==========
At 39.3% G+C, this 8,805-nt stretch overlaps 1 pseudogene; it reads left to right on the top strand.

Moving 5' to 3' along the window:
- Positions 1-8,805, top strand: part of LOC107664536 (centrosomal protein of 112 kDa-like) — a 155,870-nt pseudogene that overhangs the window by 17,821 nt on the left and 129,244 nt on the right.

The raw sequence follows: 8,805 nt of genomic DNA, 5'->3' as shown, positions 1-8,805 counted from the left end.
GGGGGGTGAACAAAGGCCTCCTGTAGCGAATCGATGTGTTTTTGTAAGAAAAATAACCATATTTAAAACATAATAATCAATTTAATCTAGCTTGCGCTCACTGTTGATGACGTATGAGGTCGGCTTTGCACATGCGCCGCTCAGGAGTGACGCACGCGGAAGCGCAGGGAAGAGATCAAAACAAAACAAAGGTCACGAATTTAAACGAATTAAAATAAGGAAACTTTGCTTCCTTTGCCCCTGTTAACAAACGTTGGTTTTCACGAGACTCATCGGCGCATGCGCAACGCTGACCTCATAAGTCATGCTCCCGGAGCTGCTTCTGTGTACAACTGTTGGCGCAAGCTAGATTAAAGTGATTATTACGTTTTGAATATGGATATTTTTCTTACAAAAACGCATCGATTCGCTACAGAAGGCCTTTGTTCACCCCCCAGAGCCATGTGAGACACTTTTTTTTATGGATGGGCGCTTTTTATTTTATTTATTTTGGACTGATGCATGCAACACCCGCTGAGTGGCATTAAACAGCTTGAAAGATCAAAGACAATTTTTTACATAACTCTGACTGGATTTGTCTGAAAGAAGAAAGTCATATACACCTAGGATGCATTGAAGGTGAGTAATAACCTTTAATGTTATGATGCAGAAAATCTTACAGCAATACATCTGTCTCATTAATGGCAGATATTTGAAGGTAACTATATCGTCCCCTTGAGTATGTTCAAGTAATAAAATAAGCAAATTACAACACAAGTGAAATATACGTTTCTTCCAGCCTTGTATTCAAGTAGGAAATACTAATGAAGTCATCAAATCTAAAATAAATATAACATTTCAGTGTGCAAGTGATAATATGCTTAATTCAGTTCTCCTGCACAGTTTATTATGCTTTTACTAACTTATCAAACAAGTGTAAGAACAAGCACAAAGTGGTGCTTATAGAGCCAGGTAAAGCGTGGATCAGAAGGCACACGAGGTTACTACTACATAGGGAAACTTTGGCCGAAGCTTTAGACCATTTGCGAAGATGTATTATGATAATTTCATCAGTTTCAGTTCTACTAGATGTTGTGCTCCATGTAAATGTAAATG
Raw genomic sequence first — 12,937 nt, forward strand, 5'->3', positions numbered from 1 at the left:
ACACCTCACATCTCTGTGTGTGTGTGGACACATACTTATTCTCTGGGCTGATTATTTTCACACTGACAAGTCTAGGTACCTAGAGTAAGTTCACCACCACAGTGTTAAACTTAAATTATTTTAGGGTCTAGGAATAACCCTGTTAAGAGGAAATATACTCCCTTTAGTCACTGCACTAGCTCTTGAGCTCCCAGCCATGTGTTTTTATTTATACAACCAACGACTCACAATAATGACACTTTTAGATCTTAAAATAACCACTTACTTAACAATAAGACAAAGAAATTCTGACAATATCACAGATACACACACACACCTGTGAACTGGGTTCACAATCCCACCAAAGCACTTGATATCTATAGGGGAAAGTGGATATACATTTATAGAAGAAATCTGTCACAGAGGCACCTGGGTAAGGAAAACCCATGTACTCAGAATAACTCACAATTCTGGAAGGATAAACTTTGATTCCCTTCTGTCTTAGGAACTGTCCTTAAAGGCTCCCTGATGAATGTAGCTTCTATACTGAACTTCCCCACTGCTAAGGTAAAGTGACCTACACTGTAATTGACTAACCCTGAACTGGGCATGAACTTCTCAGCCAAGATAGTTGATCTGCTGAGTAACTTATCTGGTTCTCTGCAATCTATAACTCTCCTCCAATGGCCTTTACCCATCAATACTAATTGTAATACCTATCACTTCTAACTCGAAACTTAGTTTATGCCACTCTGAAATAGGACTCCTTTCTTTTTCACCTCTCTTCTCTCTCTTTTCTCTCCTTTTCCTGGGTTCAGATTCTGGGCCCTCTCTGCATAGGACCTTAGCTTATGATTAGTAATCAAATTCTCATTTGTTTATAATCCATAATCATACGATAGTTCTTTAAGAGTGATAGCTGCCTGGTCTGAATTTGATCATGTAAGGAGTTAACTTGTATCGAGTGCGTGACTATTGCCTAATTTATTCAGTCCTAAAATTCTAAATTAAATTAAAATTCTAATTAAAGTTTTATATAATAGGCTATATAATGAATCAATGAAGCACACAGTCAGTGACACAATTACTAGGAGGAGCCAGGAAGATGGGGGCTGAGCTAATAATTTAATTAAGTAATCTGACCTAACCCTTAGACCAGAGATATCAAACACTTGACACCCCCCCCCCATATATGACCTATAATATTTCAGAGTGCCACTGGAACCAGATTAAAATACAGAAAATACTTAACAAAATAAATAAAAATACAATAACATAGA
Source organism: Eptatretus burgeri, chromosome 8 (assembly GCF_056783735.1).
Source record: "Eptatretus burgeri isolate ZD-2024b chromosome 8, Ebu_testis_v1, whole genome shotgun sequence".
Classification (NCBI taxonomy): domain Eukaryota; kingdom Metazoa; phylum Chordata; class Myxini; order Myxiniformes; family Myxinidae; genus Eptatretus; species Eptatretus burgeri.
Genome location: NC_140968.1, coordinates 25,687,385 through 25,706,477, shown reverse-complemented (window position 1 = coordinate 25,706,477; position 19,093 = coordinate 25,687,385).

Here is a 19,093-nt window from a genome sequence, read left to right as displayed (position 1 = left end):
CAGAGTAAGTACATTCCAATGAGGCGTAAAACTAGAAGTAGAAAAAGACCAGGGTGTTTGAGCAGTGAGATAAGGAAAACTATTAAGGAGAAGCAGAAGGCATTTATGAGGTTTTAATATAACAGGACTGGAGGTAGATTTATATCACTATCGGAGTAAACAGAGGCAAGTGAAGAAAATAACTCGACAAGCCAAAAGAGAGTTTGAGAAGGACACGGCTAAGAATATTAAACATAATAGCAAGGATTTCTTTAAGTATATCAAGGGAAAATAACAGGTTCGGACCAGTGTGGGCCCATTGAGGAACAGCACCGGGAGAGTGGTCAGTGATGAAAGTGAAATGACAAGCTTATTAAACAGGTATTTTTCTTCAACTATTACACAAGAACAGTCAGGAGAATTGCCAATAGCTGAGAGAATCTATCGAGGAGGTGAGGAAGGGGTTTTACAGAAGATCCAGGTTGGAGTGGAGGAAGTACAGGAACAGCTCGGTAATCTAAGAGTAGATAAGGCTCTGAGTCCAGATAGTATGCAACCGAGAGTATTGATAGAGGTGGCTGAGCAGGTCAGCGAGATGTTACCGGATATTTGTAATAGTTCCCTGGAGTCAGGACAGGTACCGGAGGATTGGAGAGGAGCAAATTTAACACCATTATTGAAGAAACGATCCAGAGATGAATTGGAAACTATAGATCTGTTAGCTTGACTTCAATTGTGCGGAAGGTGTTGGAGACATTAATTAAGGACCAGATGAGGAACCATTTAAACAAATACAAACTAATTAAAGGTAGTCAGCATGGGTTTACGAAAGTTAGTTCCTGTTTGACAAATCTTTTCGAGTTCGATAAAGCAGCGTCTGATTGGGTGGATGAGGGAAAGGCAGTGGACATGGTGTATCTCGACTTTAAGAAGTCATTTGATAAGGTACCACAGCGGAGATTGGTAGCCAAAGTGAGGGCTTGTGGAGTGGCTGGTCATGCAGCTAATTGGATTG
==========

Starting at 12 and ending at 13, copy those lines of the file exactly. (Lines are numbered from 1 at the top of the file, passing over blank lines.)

Here is a 19,093-nt window from a genome sequence, read left to right as displayed (position 1 = left end):
CAGAGTAAGTACATTCCAATGAGGCGTAAAACTAGAAGTAGAAAAAGACCAGGGTGTTTGAGCAGTGAGATAAGGAAAACTATTAAGGAGAAGCAGAAGGCATTTATGAGGTTTTAATATAACAGGACTGGAGGTAGATTTATATCACTATCGGAGTAAACAGAGGCAAGTGAAGAAAATAACTCGACAAGCCAAAAGAGAGTTTGAGAAGGACACGGCTAAGAATATTAAACATAATAGCAAGGATTTCTTTAAGTATATCAAGGGAAAATAACAGGTTCGGACCAGTGTGGGCCCATTGAGGAACAGCACCGGGAGAGTGGTCAGTGATGAAAGTGAAATGACAAGCTTATTAAACAGGTATTTTTCTTCAACTATTACACAAGAACAGTCAGGAGAATTGCCAATAGCTGAGAGAATCTATCGAGGAGGTGAGGAAGGGGTTTTACAGAAGATCCAGGTTGGAGTGGAGGAAGTACAGGAACAGCTCGGTAATCTAAGAGTAGATAAGGCTCTGAGTCCAGATAGTATGCAACCGAGAGTATTGATAGAGGTGGCTGAGCAGGTCAGCGAGATGTTACCGGATATTTGTAATAGTTCCCTGGAGTCAGGACAGGTACCGGAGGATTGGAGAGGAGCAAATTTAACACCATTATTGAAGAAACGATCCAGAGATGAATTGGAAACTATAGATCTGTTAGCTTGACTTCAATTGTGCGGAAGGTGTTGGAGACATTAATTAAGGACCAGATGAGGAACCATTTAAACAAATACAAACTAATTAAAGGTAGTCAGCATGGGTTTACGAAAGTTAGTTCCTGTTTGACAAATCTTTTCGAGTTCGATAAAGCAGCGTCTGATTGGGTGGATGAGGGAAAGGCAGTGGACATGGTGTATCTCGACTTTAAGAAGTCATTTGATAAGGTACCACAGCGGAGATTGGTAGCCAAAGTGAGGGCTTGTGGAGTGGCTGGTCATGCAGCTAATTGGATTG